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Mental Health: Confronting Stigma

Mental Health: Confronting Stigma

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Mental Health: Confronting Stigma

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  1. Train the Trainer Presentation Mental Health: Confronting Stigma • Date: October 18, 2018 • Location: Family Service Toronto • Presenters: • Craig Currah – Centre for Addiction and Mental Health (CAMH) • Nadine Nasir - Toronto South Local Immigration Partnership

  2. Stigma 1 Stigma groups people together through unfair assumptions and beliefs, leading to negative attitudes and discrimination. “Stigma is not just about hurting someone’s feelings. Stigma is about prejudice, discrimination and the violation of a person’s human rights.” (CAMH) S T I GMA • Help • Health care • Medicine • Counselling • Support from family & friends

  3. The Consequences of Stigma 2 Unable to complete activities of daily living SUFFERING Social isolation Impaired functioning Loss of confidence Lack of self-actualization Don’t receive treatment Don’t seek help Unable to fulfill role as caregiver/care provider? Job loss?

  4. Mental Health & Mental Illness 3

  5. Expressions of Mental Illness 4 • Understandings and expressions of mental illness (including symptoms) depend on many factors, including culture. • Try not to assume & generalize (i.e. there are differences within cultures) • Be mindful of: • Different comfort levels with our health care system • Not favouring western concepts of health • Value many forms of healing (i.e. sweat lodge)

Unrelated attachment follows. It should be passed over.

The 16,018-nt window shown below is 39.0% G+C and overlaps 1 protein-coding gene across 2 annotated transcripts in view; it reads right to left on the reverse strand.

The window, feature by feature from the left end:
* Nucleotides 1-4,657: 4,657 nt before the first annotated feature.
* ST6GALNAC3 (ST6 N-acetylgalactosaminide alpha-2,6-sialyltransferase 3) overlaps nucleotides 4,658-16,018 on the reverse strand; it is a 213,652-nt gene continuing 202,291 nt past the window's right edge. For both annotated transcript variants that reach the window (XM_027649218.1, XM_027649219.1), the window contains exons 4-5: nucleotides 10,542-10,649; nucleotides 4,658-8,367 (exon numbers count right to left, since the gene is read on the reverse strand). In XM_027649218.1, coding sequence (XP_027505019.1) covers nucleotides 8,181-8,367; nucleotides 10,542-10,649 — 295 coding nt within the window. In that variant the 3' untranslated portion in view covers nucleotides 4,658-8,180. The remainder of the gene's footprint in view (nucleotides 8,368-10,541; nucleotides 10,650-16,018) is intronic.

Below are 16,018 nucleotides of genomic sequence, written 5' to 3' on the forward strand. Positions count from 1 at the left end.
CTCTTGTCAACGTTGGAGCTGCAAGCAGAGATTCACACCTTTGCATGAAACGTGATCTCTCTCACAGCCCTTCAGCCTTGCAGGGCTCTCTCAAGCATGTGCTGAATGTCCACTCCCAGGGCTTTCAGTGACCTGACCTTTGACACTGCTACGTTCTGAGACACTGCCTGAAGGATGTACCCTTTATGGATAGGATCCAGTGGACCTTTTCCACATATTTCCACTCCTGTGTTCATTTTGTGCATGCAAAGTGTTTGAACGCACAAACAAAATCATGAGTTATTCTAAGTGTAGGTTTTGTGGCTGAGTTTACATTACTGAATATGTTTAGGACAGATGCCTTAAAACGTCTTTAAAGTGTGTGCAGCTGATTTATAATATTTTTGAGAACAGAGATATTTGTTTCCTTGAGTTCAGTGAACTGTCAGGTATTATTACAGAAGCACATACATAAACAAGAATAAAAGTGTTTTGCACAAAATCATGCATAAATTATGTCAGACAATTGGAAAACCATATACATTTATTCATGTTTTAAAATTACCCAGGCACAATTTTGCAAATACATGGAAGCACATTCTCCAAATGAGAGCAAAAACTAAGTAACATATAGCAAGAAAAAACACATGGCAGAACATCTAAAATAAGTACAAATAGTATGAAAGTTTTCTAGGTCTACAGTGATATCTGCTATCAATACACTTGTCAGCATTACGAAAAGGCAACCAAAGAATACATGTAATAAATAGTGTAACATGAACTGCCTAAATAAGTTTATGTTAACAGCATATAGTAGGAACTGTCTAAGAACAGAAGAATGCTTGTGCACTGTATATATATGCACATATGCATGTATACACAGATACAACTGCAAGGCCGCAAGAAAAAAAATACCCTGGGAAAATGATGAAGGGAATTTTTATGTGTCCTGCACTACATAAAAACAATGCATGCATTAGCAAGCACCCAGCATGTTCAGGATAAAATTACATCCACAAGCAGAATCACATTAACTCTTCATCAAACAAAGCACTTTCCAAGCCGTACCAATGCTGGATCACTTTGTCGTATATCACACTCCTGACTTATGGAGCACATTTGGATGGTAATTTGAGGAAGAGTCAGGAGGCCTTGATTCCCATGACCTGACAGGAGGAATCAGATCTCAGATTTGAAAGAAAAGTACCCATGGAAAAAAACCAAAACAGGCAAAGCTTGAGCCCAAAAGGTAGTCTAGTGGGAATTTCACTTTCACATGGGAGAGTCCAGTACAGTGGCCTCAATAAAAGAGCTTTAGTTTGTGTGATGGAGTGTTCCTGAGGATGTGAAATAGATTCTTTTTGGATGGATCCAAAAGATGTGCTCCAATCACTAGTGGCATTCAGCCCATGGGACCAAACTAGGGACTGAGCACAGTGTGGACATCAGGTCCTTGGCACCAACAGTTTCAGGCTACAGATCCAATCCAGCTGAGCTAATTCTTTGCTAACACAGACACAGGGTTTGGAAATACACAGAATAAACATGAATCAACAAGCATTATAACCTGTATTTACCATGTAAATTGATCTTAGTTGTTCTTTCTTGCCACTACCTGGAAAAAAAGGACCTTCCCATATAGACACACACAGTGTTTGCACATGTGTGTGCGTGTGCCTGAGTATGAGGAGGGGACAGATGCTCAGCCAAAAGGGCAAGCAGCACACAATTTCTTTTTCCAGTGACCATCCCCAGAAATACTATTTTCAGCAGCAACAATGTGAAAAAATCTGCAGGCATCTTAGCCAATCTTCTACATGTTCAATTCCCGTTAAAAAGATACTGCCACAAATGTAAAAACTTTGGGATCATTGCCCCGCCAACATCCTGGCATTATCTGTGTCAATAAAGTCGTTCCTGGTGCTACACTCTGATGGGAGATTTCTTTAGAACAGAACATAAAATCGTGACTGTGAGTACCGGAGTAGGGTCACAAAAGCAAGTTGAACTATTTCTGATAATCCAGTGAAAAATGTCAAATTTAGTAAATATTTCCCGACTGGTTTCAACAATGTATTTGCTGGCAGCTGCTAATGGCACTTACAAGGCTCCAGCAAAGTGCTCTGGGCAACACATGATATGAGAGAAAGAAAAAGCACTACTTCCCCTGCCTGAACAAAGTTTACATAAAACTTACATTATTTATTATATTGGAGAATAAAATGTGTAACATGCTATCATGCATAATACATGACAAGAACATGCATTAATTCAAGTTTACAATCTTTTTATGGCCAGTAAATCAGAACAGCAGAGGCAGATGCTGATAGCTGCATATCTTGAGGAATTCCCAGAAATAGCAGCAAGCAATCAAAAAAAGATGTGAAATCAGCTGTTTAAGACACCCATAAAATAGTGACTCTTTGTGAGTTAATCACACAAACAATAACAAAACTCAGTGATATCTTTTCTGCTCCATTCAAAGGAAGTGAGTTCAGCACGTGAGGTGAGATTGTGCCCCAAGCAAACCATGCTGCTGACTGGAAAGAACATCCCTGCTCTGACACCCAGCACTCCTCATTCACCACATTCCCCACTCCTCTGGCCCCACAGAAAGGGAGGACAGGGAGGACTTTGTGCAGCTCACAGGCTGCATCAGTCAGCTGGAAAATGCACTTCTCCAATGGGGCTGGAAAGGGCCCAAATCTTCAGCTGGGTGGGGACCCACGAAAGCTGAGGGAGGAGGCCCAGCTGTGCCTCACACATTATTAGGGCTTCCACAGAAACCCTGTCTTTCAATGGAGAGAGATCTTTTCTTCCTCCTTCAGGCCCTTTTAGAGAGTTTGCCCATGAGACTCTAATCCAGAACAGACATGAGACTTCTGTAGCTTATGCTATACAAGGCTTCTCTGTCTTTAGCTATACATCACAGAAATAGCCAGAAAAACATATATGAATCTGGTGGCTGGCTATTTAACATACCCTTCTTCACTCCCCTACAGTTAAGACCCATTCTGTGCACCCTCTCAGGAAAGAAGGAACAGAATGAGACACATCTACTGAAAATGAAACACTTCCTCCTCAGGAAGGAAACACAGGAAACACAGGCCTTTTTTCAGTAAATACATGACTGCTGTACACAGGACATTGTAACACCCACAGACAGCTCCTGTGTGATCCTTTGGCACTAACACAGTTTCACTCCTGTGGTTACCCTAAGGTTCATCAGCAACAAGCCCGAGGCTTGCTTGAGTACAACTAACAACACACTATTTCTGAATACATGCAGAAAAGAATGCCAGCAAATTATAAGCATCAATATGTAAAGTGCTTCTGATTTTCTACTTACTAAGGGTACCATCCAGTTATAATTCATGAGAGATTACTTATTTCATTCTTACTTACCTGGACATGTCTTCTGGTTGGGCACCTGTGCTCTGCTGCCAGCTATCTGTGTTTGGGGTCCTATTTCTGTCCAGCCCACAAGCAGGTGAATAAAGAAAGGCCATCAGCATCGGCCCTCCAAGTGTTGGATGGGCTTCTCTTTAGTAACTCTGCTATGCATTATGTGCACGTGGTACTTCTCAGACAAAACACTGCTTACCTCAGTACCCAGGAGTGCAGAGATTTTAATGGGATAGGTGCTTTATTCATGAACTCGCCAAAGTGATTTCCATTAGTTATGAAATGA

6. How to Talk About Seeking Support • Client decides what they want and when. • Be concrete – what have you noticed? Talk about changes you’ve seen • Focus on experiences/feelings rather than labels and possible diagnoses. • Help to determine how it’s disrupting the life they want to lead, how it’s getting in the way • Examine choices and their potential consequences together • Remind people of their rights, and the limits of confidentiality

  7. Tips • Acknowledge, Thank, Validate • Practice: • trauma informed care • family centered care • patient/client led decision-making • Take the person seriously • Be mindful of the language you use • A person is a person, not an illness • Example: Schizophrenic vs. a person that has schizophrenia • Avoid: • Overuse of mental health language • Labels that place blame • Trivializing (“it’s not so bad,” “it’s a phase”, “if you just try harder…”).

  8. Resources 8 Addressing Stigma (CAMH) https://www.camh.ca/en/driving-change/addressing-stigma 2. Tutorial (CAMH) http://www.camhx.ca/education/online_courses_webinars/mha101/stigma/Stigma_.htm 4. Jack Project https://jack.org/Resources/Mental-Health-101 Support Across Boundaries – 51 Clarkson Ave, Toronto, 416 787 3007 http://www.acrossboundaries.ca/ Hong Fook, Various Locations in GTA http://hongfook.ca/